This volume in the Library of Theological Ethics series draws on writings from the early nineteenth through the late twentieth centuries to explore the intersection of black experience and Christian faith throughout the history of the United States. The first sections follow the many dimensions of the African American struggle with racism in this country: struggles against theories of white supremacy, against chattel slavery, and against racial segregation and discrimination. The latter sections turn to the black Christian vision of human flourishing, drawing on perspectives from the arts, religion, philosophy, ethics, and theology. It introduces students to major voices from African American Christianity, including Frederick Douglass, Richard Allen, W. E. B. DuBois, Marcus Garvey, Martin Luther King Jr., Bayard Rustin, Barbara Jordan, James H. Cone, and Jacqueline Grant. This is the essential resource for anyone who wishes to understand the role that Christian faith has played in the African American struggle for a more just society. CLICK HERE to view the Table of Contents and Introduction.
"This collection of African American protest speeches and essays preserves a noble tradition drawn from rich repositories of faith and intellect, a timely resource for a generation now embracing the conviction that black lives matter."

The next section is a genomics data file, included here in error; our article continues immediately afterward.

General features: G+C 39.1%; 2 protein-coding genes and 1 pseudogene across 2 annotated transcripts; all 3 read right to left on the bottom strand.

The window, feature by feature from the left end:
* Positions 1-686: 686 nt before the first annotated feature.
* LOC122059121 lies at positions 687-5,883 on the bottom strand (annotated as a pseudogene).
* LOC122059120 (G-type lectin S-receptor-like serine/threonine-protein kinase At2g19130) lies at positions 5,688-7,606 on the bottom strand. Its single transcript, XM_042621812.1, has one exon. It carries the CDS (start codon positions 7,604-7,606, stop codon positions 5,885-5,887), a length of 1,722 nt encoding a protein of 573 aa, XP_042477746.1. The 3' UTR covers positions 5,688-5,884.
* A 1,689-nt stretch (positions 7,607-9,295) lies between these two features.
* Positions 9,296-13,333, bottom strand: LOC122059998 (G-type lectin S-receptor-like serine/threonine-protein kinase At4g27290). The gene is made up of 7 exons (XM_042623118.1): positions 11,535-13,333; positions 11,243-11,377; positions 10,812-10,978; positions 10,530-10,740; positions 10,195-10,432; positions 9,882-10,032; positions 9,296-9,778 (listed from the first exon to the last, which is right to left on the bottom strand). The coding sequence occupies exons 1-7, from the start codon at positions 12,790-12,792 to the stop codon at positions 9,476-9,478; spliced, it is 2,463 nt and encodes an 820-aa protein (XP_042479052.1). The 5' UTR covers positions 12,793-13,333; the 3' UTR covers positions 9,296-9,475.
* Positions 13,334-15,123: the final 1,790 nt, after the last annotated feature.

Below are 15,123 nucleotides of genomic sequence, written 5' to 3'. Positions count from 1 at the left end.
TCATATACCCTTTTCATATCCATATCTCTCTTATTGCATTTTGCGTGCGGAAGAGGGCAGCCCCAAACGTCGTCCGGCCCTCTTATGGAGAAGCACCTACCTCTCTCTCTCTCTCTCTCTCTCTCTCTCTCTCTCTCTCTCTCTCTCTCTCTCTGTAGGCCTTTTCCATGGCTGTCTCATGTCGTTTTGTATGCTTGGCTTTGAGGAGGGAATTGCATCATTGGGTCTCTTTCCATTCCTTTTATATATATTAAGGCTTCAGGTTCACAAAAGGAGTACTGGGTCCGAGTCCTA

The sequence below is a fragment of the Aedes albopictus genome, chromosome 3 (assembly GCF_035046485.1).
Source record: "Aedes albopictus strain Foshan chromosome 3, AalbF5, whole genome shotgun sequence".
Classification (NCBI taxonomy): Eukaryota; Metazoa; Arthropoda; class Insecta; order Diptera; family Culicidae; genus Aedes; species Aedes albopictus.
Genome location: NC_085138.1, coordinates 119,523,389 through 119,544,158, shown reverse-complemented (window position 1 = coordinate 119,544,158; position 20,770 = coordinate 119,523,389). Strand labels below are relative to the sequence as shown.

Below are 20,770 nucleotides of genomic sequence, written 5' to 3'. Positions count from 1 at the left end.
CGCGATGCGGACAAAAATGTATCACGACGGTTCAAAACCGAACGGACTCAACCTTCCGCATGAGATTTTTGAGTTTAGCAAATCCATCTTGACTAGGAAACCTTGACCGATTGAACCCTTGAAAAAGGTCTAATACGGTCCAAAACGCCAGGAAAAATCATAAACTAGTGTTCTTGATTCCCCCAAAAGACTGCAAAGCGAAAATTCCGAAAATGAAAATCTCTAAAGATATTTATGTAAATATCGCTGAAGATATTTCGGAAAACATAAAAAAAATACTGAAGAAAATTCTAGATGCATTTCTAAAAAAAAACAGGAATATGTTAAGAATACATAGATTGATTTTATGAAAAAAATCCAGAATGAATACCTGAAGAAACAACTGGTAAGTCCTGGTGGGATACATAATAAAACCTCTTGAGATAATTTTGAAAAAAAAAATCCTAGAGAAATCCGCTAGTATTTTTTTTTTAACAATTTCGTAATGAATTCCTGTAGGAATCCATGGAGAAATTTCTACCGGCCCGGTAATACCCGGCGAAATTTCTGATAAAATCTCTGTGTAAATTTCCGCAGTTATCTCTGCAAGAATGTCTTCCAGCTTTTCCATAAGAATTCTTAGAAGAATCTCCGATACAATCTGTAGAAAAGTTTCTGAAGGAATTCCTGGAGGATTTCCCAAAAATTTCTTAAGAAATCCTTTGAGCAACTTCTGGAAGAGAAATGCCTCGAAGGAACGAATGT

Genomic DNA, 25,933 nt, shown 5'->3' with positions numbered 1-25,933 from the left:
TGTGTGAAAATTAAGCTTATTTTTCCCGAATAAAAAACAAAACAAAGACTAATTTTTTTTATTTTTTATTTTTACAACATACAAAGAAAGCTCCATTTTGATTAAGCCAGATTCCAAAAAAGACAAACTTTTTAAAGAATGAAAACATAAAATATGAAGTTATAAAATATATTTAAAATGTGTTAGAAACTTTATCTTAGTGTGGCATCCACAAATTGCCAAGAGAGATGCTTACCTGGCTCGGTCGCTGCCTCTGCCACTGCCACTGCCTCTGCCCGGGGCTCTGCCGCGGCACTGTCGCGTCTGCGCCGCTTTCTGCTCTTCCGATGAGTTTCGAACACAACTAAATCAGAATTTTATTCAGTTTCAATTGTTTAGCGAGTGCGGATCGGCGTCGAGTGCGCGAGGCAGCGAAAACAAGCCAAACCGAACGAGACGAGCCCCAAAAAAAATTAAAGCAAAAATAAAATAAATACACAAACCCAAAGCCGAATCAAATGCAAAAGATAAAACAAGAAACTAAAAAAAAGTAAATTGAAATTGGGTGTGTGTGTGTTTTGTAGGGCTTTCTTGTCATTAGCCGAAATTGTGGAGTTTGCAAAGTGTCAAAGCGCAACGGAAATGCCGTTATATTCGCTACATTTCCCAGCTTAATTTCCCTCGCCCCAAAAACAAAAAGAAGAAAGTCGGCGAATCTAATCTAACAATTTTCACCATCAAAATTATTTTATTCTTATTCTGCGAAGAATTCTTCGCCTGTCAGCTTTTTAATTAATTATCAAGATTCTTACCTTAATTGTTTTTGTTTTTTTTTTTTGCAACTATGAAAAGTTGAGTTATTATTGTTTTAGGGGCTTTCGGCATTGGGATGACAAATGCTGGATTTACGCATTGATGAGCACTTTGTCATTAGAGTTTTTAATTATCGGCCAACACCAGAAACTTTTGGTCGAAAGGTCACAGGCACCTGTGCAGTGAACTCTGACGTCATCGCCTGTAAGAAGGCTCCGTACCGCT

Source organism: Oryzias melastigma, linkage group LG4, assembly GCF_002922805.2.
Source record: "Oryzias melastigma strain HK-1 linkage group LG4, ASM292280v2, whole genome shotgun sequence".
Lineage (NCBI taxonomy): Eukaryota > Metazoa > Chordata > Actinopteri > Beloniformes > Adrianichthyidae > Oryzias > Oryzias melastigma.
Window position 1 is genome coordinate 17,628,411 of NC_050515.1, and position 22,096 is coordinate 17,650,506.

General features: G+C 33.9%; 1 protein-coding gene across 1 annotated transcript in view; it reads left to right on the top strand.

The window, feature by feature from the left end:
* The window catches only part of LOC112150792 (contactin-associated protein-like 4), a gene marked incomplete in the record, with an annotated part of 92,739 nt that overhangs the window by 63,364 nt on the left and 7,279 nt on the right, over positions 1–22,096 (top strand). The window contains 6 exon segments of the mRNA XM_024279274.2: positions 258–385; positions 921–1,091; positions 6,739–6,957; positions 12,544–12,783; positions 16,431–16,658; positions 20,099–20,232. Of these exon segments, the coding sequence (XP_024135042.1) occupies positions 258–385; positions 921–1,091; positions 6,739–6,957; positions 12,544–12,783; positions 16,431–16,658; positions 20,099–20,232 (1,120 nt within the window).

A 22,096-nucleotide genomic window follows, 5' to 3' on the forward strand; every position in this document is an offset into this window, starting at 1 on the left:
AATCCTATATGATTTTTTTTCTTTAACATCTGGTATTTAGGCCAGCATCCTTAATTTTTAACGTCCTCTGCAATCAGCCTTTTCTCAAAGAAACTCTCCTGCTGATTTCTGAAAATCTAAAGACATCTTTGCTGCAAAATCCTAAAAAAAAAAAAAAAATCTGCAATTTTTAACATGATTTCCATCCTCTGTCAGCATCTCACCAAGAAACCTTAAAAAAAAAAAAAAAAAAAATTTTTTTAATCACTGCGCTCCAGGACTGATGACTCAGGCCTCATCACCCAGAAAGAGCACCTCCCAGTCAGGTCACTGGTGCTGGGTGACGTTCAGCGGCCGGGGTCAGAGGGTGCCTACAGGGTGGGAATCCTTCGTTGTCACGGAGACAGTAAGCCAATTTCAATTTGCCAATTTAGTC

—Cheryl Sanders, Professor of Christian Ethics, Howard University School of Divinity
"To understand the nature and meaning of life for African Americans in the United States requires some attention to theological and ethical discourses shaped by black communities from within a context of various forms of violence. Peter Paris's African American Theological Ethics is an important collection of key documents related to these discourses. Framed, as he puts it, by memory and hope as historical underpinning for response to cruel circumstances, this volume highlights central patterns of thought and action that define African American 'religious' life. This collection, edited by a key figure in the study of African American religion, is a welcome addition to African American religious studies."
—Anthony B. Pinn, Agnes Cullen Arnold Professor of Humanities and Professor of Religion, Rice University
"Paris provides the reader with a compelling collection of resources that reflect black moral thought and theology from enslavement to segregation to the ongoing challenges of inequality in the United States. Organizing the volume around the practical principles of opposition to white supremacy, enslavement, racial segregation, and racial discrimination, Paris gives representative examples of black resistance to racial oppression and inequality that run the gamut from adaptation to withdrawal. This volume is a rich resource that is sure to become a staple for those interested in the various ways the souls of black folk have articulated the human quest for freedom."
—Emilie M. Townes, E. Rhodes and Leona B. Carpenter Professor of Womanist Ethics and Society, Vanderbilt Divinity School